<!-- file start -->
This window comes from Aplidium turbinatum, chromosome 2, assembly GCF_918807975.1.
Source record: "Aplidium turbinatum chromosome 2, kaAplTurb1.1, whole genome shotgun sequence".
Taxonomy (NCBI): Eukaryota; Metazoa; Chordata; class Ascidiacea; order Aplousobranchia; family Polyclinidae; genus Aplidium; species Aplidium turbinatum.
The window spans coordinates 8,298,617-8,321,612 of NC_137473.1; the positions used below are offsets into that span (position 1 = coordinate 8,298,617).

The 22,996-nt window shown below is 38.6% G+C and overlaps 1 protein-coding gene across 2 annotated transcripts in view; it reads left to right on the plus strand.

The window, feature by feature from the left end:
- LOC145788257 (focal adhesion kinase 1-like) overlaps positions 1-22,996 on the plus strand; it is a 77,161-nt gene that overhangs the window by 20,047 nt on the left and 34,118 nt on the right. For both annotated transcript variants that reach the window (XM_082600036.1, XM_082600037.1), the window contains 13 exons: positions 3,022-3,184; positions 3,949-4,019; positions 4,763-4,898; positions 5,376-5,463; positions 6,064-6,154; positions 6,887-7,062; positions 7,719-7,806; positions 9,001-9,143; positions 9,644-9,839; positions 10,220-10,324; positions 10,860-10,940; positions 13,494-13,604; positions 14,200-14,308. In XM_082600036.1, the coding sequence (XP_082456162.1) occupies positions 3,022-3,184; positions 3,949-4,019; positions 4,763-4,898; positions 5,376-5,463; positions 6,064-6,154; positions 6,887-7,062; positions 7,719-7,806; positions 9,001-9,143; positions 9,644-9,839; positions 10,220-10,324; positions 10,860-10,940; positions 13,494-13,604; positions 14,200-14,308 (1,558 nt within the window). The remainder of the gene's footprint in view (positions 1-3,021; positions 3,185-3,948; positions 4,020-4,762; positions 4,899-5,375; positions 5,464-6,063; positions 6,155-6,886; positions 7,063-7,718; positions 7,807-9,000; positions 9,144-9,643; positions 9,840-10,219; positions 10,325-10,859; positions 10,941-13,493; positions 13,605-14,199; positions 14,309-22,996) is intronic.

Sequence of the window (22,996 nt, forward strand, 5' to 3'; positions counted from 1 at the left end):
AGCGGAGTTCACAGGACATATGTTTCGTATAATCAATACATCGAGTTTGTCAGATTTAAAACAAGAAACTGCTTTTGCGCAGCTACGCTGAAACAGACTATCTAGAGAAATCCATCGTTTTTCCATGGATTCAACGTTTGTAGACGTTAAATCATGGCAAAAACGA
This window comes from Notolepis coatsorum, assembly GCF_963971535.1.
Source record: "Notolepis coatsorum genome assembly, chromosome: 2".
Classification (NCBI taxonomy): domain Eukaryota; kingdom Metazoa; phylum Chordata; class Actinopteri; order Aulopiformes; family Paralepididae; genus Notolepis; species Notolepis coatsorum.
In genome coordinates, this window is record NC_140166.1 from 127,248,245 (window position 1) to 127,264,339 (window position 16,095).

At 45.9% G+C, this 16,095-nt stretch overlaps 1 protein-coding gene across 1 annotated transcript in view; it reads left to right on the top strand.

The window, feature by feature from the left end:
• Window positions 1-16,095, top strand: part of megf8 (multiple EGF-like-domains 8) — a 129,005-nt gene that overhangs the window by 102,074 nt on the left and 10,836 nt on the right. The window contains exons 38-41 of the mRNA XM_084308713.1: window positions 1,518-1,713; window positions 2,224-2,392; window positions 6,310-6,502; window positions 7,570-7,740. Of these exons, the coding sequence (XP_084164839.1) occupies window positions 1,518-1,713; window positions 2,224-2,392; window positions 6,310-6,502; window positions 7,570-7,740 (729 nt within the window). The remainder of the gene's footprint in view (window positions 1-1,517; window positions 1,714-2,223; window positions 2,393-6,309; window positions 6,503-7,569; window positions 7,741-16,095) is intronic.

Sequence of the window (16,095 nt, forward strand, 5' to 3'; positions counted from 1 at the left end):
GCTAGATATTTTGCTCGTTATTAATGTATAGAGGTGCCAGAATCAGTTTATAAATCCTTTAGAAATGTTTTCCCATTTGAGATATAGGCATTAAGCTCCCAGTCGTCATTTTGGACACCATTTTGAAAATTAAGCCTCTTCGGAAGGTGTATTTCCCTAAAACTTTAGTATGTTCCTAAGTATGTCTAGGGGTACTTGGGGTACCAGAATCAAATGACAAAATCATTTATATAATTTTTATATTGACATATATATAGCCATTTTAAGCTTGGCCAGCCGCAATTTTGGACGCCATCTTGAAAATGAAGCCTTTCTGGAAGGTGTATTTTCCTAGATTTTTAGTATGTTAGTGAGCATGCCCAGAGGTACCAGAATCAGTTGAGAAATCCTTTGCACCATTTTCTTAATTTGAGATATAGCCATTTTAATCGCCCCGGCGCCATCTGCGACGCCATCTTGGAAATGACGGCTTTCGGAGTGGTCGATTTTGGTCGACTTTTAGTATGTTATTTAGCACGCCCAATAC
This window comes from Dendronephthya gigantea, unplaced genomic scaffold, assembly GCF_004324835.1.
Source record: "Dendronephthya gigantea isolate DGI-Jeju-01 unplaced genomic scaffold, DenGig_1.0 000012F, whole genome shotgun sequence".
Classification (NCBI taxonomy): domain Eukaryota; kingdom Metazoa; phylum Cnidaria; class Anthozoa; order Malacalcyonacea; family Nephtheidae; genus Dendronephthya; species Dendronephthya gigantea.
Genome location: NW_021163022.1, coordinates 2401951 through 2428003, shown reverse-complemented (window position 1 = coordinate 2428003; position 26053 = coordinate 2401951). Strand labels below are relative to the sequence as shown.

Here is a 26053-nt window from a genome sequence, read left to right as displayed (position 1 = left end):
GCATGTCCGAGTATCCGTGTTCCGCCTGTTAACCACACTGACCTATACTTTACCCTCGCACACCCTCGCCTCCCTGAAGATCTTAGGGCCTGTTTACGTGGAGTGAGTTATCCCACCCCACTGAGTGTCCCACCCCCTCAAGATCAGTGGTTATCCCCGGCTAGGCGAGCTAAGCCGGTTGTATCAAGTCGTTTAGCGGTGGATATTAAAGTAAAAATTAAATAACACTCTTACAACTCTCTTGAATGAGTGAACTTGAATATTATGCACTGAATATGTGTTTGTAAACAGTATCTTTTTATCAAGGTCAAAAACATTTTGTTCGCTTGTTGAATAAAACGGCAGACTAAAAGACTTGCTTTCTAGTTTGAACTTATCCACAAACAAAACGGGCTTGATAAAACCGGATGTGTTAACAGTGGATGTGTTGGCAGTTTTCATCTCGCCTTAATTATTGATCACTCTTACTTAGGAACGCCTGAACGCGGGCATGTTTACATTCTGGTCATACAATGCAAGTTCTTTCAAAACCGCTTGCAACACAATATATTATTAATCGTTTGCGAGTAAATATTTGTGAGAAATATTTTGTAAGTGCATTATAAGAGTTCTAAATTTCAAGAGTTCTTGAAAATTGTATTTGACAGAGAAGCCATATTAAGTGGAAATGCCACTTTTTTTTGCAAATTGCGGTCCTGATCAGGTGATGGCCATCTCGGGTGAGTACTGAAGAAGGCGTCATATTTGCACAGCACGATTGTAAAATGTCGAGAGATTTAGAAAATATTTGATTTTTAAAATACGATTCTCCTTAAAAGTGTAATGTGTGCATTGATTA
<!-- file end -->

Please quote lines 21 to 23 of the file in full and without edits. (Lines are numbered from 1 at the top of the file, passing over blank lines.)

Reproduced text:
Classification (NCBI taxonomy): domain Eukaryota; kingdom Metazoa; phylum Cnidaria; class Anthozoa; order Malacalcyonacea; family Nephtheidae; genus Dendronephthya; species Dendronephthya gigantea.
Genome location: NW_021163022.1, coordinates 2401951 through 2428003, shown reverse-complemented (window position 1 = coordinate 2428003; position 26053 = coordinate 2401951). Strand labels below are relative to the sequence as shown.

Here is a 26053-nt window from a genome sequence, read left to right as displayed (position 1 = left end):